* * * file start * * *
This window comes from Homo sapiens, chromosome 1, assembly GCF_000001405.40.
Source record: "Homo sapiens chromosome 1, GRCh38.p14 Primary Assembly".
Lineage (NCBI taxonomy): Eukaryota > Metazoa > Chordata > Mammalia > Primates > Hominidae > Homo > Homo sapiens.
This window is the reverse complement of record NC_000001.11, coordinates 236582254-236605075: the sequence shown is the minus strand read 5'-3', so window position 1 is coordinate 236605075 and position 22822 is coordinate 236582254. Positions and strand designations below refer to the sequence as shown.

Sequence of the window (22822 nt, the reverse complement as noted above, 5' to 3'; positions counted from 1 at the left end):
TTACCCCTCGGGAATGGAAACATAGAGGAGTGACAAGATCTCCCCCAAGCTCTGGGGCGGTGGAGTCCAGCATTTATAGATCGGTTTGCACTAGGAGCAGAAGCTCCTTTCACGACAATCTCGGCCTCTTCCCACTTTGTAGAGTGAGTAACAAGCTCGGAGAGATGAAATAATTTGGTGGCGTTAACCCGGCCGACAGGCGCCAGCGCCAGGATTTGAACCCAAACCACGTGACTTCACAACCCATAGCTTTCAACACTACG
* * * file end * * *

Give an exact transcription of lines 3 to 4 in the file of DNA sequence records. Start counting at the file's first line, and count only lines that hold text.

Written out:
Lineage (NCBI taxonomy): Eukaryota > Metazoa > Chordata > Mammalia > Primates > Hominidae > Homo > Homo sapiens.
This window is the reverse complement of record NC_000001.11, coordinates 236582254-236605075: the sequence shown is the minus strand read 5'-3', so window position 1 is coordinate 236605075 and position 22822 is coordinate 236582254. Positions and strand designations below refer to the sequence as shown.